In a recent post, we talked about 6 Ways to Add A Task to Remember The Milk. While the methods discussed were varied and useful, I was not satisfied with any of them. This post will show you another quick method to handle this.
I have very simple criteria for being able to add tasks to my ToDo list:
- It must be quick
- It must not disturb my current work flow
- It must be reliable
I had almost satisfied all of these using the solution involving Launchy, Curl, and Twitter. Launchy is probably the fastest desktop launcher available for Windows. So the procedure went like this:
- Launchy pops up instantly when I hit ALT+Space
- I type in “rtm<TAB>Task Description<ENTER>” (rtm is just a batch file in my path)
- The task is added to my Remember The Milk Inbox list via Twitter
If we review the last item on my list of criteria, we see that our posting method needs to be reliable. Well, Twitter shouldn’t even be in the same sentence. I have actually been burned before using this setup, as you can read about in my post How Twitter Keeps Me from Getting Things Done.
So, how do we make it better? I had to find a way to get Twitter out of the picture. If you recall, You can add tasks to Remember The Milk via email. All I needed was a way to shoot off an email to RTM from within Launchy. Problem solved, right? Well…not really. GMail apparently makes this slightly more complicated.
This is about to get pretty technical, but I will try to break it down as simple as I can. If I don’t do a good job, please leave a comment and I will be happy to help 🙂
Download, Install, and Configure “Stunnel”
We need Stunnel so that we can communicate with the Gmail server securely. From the website:
Stunnel is a program that allows you to encrypt arbitrary TCP connections inside SSL (Secure Sockets Layer) available on both Unix and Windows.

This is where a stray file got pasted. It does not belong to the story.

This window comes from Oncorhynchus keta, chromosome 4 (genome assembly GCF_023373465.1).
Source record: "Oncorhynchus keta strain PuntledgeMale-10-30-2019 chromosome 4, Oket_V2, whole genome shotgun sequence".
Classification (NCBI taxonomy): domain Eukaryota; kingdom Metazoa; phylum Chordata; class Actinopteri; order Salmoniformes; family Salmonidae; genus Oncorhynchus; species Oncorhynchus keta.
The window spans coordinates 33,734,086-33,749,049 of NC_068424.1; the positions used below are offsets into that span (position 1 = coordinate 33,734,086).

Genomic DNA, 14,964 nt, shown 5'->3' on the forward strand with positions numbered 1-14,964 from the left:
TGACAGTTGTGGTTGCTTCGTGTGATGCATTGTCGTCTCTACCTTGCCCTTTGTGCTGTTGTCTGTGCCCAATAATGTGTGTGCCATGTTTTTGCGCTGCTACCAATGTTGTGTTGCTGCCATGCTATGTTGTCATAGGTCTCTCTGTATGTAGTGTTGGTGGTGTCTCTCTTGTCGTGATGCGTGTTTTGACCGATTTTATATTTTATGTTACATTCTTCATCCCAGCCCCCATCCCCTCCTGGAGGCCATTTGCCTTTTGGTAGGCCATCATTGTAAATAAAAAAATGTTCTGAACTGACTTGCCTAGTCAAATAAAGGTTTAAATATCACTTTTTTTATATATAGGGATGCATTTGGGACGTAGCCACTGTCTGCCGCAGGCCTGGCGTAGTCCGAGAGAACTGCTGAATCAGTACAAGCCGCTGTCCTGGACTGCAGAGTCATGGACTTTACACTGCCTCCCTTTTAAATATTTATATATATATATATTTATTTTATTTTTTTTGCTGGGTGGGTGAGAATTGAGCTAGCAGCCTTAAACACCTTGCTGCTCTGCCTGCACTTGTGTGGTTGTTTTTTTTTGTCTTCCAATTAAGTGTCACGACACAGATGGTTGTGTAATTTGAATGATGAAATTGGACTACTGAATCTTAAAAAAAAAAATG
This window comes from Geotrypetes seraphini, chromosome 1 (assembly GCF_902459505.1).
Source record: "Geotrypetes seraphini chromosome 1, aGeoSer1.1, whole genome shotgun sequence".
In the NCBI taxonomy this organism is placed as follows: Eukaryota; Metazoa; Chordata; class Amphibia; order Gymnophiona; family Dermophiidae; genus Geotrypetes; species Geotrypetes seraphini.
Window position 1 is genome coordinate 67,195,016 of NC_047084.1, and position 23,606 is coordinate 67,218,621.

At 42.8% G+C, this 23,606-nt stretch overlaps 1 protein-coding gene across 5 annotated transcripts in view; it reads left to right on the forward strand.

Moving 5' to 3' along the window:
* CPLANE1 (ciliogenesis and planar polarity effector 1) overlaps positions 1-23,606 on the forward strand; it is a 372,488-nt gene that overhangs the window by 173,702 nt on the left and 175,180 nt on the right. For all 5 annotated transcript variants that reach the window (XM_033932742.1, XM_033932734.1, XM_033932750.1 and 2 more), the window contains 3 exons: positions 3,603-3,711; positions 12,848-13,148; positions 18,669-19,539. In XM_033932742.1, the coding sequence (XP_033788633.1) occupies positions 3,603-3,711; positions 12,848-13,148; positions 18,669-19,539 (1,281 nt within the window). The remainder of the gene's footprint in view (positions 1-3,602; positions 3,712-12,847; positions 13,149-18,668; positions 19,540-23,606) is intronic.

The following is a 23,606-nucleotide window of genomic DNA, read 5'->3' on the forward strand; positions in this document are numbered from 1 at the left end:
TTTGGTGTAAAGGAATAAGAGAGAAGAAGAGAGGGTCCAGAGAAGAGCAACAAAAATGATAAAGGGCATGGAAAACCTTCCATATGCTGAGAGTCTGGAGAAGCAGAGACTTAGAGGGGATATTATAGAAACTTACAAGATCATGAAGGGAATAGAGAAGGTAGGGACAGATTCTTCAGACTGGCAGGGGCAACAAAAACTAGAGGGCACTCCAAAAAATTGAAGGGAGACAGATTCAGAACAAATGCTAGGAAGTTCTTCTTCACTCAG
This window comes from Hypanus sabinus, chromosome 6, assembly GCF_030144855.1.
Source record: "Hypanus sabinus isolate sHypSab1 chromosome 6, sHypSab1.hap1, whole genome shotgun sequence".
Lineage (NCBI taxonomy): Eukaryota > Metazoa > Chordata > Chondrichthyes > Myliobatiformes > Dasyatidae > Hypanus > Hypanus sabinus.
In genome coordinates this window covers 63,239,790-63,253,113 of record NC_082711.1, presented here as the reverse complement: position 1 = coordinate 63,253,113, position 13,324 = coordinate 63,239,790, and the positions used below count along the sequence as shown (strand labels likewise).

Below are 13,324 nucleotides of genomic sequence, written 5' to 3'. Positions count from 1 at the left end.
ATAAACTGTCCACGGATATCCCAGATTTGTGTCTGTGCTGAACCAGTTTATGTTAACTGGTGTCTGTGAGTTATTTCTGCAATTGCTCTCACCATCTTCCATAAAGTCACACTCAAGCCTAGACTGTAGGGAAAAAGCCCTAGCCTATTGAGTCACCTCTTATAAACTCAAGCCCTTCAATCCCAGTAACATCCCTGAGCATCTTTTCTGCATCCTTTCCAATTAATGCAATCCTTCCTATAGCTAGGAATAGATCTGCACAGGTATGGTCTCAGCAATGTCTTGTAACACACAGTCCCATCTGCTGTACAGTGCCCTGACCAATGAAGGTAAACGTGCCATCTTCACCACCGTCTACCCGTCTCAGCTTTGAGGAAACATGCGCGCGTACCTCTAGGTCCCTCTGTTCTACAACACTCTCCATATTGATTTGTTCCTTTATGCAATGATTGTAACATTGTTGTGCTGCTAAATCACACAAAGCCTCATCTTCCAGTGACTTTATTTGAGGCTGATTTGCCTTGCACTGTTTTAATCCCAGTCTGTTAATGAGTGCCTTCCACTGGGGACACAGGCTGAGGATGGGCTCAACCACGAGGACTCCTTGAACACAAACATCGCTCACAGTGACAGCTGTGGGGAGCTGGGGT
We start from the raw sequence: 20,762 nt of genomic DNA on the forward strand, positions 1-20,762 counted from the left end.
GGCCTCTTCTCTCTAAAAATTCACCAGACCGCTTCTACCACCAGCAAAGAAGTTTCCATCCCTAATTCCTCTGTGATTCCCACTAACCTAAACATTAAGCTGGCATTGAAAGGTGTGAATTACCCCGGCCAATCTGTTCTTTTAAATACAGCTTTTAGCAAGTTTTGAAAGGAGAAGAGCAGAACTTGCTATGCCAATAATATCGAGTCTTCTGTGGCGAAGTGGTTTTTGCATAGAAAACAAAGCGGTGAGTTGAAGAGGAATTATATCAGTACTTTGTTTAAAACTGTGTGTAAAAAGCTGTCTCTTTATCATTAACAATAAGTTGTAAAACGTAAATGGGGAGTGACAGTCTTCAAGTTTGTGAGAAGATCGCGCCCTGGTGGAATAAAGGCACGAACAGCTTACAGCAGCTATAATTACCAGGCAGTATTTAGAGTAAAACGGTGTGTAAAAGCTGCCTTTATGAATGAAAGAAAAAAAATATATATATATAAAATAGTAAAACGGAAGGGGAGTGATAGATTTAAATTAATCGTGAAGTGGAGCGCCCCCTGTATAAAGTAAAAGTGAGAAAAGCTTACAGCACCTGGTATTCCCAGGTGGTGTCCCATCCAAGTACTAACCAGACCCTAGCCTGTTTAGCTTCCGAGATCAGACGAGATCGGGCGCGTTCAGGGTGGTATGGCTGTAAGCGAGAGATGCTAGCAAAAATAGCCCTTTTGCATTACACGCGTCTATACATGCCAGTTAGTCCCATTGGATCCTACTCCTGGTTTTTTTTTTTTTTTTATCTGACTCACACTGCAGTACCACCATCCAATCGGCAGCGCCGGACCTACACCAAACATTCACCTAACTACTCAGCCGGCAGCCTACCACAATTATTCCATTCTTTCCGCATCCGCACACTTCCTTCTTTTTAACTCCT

So, here is what we need to do:
- Download Stunnel from the Binaries Page. The version I used is 4.25 (direct download link)
- Run the installer and hit “Close” once complete
- Now, edit C:\Program Files\stunnel\stunnel.conf
- Replace the “Service Options” section with the following:
accept = 127.0.0.1:1099
connect = smtp.gmail.com:465
accept = 127.0.0.1:1109
connect = pop.gmail.com:995
- From the same directory, run the command “stunnel -install”
- Then run the command “net start stunnel”
Download, Install, and Configure “Blat”
We need Blat so that we can send email right from the command line.
Blat is a Win32 command line utility that sends eMail using SMTP or post to usenet using NNTP.
- Get Blat from here: http://www.blat.net/
- Open the archive and stick “blat.exe” into C:\Windows\System32\ or somewhere else in your path
- Run the command: blat -install smtp.gmail.com email@example.com
You already have Launchy, right? If not, you are probably not working very efficiently, you are on a MAC, or both. Go ahead and fire it up now.
- Open Launchy’s Options dialog (click the gear), go to Plugins and click Runner.
- Hit the “+” button to add a new command
- Enter something nifty for the Name (“rtm”, maybe?)
- In the Program field, Enter the path to the Blat executable: C:\Windows\System32\blat.exe
- In the Arguments field, Enter the following:
– -body ” ” -subject “$$” -to [Your unique RTM Email Address] -u [Gmail Username] -pw [Gmail Password] -f [Your Gmail Address] -server 127.0.0.1:1099
- Hit “Ok,” we’re done here
Make sure you include the preceding “-” and the space between the quotes for the body argument. To find your unique Remember The Milk email address, login to RTM and go to Settings->Info. You want the Inbox Email Address.
Now, you can hit ALT+Space (or whatever key you have it set to), type “rtm<TAB>task<ENTER>” and you have just added a task to Remember The Milk without even breaking stride.
Being able to quickly dump tasks/ideas out of your head and into your organization system of choice is pretty important. Without doing this, you will never get anything done because you won’t ever know what to do.
More often than not, you are going to be in the middle of something when an idea strikes you for something else that you need to capture. As we all know, if you get interrupted, it takes about 10 minutes or so to find your place and get back into the groove.
This is why I have been so anal about this specific facet of my system. I don’t believe there is a faster way, short of direct brain-to-computer communication, to capture your thoughts to your to-do list.
How do you make sure you can capture things at all times? Do you have a better method than me? I’d like to hear about it. Leave me a comment.